I have to admit I am just as guilty. I am so busy working on billboards, newsletters, and attracting customers, I forget to focus on staying in touch with the people that are regulars. I too need to do a better job. I do try and call on all my customers that spent over a certain amount but like many owners dread hearing why they haven’t purchased from me this year. I realize it’s positive to hear the negative, and I’ve learned not to take it personal, but it always stings a little to be criticized. It gets easier as I get older. I think my turning moment was a few years ago when I called a customer that spent $10-15K with me each year and that year had barely spent a few thousand. He was blunt. He said every time he put in an order it was never pulled when he got there. He was right. The problem was he always put the order in 3 to 4 hours before he was to arrive. Of course I wasn’t going to say that directly but rather that if he could call in the order in the day before I would personally guarantee the order would be pulled. I’d even give him whatever plant we forgot for free. It worked, he put in an order that day and we’ve been good ever since. One phone call and the account is back. It’s not quite to what it was but neither is the economy. And that’s another point. Everyone is spending a little less because of the economy so worrying about a customer being a little down is pointless. The customer that is drastically down needs some attention.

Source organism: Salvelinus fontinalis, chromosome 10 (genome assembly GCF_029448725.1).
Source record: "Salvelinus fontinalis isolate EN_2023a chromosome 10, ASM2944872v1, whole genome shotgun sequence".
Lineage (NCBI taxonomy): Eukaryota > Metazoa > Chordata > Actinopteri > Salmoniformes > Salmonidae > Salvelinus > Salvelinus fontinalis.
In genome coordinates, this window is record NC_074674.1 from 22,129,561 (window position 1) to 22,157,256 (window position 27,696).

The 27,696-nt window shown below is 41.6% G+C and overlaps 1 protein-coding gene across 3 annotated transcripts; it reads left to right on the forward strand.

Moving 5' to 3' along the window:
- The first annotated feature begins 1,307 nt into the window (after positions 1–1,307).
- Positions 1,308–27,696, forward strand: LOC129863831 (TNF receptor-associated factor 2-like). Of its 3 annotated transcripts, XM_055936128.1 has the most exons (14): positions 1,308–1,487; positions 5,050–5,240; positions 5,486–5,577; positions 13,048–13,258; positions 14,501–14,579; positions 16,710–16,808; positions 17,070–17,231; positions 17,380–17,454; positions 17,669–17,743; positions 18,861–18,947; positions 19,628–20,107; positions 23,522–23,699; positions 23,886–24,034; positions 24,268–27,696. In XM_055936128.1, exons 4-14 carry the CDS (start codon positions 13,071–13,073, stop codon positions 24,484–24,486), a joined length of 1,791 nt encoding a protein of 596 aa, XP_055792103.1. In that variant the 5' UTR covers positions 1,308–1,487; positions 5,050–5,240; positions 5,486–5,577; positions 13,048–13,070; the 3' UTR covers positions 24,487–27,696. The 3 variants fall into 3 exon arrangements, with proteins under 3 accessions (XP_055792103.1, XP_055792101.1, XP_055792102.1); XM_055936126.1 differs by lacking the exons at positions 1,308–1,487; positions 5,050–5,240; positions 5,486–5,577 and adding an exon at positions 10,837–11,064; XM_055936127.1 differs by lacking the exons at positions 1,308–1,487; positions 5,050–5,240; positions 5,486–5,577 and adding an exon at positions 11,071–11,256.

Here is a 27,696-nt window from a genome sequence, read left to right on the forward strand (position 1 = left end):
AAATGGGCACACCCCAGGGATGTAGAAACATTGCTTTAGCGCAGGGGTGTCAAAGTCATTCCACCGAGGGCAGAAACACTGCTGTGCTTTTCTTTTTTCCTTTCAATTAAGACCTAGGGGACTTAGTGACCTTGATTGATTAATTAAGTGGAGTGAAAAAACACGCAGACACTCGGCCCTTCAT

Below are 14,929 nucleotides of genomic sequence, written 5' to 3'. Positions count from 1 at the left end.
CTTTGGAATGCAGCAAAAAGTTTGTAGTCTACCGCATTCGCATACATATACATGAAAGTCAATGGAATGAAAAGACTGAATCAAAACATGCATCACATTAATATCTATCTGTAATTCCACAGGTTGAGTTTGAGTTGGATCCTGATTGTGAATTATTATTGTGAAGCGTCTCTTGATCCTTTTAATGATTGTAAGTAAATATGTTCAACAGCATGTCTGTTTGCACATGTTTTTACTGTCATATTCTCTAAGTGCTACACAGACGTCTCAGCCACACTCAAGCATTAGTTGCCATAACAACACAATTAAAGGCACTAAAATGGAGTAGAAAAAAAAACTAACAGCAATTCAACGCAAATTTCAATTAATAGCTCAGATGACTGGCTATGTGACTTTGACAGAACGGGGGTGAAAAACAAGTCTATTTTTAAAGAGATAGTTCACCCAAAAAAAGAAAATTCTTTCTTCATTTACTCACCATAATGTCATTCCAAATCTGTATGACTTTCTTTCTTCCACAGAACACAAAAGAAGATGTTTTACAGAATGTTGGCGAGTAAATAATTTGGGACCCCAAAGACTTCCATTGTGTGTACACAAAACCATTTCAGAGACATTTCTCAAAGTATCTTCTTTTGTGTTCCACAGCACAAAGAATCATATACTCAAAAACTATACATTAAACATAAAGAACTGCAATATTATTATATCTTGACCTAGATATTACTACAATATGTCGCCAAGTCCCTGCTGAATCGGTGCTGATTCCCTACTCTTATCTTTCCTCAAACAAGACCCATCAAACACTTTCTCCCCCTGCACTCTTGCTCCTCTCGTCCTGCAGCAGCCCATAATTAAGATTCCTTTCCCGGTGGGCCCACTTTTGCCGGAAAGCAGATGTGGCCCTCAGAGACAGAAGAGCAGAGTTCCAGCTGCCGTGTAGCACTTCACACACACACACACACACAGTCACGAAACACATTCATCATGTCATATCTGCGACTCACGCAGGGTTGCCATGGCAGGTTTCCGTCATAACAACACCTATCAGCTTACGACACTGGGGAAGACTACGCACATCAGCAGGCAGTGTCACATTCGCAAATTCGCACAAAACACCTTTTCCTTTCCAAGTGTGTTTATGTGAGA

With thousands of customers, calling them all is impossible so basically I work the top 100 spenders that aren’t spending as much. I NEED those repeat customers. I need more of them but I want to keep the ones I have. I want them to buy more every year and at the same time, I want to add more just like them.